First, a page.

When you’re asked to give a eulogy for a loved one at a funeral home in Glade Hill, VA, your first response may be to say that you can’t do it and try to hand it off to someone else to do. Giving a eulogy may make you feel nervous because you will be up and speaking in front of people, some of whom you know and some you don’t.
However, being asked to give a eulogy at a loved one’s funeral is a great testimony to the strength of your relationship with them and the history that the two of you shared. This is your opportunity to share your loved one with everyone else. It’s a chance to honor them and the impact they made, not only on you, but everyone else around them.
So, how do you put together a fantastic eulogy?
You might be tempted to just sit down and bang your loved one’s eulogy at. Three hours later, you will likely be staring at a blank screen because you have so much to say and don’t know where to start.
So, the first thing that you’ll want to do is to write down some ideas about how you’d like the eulogy for your loved one to go. Think about the stories of your loved one that shine most brightly in your memories and the stories you want to tell about them.
By doing this, you will be able to find a theme that runs through the stories. It may be the theme of your loved one’s sense of humor, of their kindness, of their thoughtfulness, of their service to others, of their gentleness in every situation.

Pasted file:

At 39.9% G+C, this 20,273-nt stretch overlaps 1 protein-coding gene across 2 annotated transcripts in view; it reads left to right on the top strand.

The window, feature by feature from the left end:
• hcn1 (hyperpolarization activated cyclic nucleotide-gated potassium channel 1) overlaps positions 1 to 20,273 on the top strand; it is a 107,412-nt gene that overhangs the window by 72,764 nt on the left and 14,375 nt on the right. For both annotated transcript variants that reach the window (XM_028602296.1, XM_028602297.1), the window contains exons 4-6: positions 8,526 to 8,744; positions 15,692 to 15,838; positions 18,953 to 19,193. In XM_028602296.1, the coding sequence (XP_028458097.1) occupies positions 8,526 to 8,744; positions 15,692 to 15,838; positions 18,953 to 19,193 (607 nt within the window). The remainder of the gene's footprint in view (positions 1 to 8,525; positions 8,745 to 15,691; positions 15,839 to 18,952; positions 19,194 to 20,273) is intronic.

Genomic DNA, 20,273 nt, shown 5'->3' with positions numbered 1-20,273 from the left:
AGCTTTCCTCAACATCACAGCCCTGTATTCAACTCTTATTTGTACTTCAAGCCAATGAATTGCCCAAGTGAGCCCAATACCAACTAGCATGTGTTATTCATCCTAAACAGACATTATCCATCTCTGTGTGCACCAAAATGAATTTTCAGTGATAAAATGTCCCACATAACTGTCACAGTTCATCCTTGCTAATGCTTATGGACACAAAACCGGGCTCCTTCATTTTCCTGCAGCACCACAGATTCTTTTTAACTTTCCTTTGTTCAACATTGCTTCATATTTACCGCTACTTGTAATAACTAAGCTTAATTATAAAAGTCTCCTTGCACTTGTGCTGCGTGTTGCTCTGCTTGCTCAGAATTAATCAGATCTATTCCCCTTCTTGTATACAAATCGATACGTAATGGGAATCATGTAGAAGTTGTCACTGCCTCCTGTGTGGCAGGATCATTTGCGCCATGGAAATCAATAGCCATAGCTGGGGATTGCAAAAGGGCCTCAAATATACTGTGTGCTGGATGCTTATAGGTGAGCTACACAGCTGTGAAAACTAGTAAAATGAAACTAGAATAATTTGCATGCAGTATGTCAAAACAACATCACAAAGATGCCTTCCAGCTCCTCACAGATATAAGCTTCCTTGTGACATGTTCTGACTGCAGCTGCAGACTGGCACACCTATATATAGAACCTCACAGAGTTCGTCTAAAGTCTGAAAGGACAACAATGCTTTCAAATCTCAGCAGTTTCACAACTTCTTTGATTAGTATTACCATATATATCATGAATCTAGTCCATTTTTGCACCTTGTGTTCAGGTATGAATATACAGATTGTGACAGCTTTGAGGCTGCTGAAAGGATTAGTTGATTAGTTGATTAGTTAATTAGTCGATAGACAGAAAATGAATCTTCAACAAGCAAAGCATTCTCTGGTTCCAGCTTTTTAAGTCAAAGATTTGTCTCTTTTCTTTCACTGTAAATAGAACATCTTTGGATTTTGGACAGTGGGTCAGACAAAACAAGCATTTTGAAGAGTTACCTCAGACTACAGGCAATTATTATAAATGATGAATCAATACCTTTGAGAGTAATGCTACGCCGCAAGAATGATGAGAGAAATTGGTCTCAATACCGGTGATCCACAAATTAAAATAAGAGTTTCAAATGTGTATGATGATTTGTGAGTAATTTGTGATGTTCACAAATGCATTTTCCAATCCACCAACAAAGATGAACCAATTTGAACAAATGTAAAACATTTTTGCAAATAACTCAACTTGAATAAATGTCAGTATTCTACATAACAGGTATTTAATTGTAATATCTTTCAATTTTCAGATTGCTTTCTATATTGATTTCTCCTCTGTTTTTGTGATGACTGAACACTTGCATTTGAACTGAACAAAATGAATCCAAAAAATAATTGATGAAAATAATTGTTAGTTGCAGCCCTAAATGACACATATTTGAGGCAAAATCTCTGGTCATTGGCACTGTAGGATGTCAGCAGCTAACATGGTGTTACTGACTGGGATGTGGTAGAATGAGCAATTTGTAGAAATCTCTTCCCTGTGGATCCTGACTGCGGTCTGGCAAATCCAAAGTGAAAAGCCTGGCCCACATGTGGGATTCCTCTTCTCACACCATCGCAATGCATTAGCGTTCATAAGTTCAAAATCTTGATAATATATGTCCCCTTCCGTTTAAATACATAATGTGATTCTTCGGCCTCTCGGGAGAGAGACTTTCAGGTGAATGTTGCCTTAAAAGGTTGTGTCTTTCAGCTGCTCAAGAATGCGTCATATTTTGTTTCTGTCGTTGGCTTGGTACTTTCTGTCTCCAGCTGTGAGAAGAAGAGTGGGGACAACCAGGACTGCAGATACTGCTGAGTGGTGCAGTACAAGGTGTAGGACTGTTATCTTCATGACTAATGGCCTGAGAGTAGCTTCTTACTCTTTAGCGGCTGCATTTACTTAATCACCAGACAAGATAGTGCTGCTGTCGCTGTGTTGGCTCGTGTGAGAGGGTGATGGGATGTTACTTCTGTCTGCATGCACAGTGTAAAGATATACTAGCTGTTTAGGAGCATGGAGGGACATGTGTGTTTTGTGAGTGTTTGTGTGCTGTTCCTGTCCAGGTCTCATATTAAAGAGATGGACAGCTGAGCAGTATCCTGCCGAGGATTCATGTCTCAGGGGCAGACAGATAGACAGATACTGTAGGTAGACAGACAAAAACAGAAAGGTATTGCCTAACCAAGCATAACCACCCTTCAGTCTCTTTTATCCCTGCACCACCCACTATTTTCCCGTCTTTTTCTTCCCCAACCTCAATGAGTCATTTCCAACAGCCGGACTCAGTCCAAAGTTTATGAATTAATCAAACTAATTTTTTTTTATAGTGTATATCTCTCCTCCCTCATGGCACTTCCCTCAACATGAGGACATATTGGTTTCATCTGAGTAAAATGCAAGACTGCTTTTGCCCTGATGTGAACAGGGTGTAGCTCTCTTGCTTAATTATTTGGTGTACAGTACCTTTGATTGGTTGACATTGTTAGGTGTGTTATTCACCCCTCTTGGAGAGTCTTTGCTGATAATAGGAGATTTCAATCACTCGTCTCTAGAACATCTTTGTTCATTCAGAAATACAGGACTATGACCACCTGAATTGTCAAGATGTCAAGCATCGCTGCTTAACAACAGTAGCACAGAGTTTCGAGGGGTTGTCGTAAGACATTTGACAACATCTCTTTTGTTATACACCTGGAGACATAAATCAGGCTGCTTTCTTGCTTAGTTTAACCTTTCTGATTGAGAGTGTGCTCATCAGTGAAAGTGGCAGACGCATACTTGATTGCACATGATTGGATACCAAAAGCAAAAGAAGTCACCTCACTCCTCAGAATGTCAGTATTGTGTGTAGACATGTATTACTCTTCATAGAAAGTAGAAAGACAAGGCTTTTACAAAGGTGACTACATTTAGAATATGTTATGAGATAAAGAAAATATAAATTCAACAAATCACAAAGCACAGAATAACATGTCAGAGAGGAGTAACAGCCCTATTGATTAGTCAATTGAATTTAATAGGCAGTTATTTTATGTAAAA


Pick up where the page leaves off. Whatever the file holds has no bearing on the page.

Whatever theme resonates most deeply with you will be the thread that all your stories will have in them. Once you’ve decided on a theme, then you will be able to talk about and give examples of how your loved one fits into that theme.
A fantastic eulogy has an introduction that draws people in. To get people’s attention with your loved one’s eulogy, you want to tell a story that evokes strong emotion about your loved one. Using humor is okay, but don’t make the humor at your loved one’s expense.
Don’t tell confidential information and don’t betray any trust that your loved one put in you. Your eulogy should have a lot of details about your loved one’s life that highlight why their life made a difference and why they will be missed.
Avoid focusing on just listing all their accomplishments and achievements (most of which will be included in the obituary or everyone who is at the funeral already knows about). Instead, incorporate your stories so that people get to see a side of your loved one they may not have known about.
Let your other family members know what theme you’re going to use in your loved one’s eulogy. Ask them for stories they have about your loved one and that theme. As you listen, you may find exactly the right combination of stories and memories that highlight the aspect of your loved one’s life that your eulogy is focused on.
A final tip to giving a fantastic eulogy for your loved one is to practice it beforehand. Know the places where you’re going to get emotional and find ways to get through them to finish the eulogy. Emotions are okay, so don’t let that be a reason why you decide you don’t want to do a eulogy for your loved one.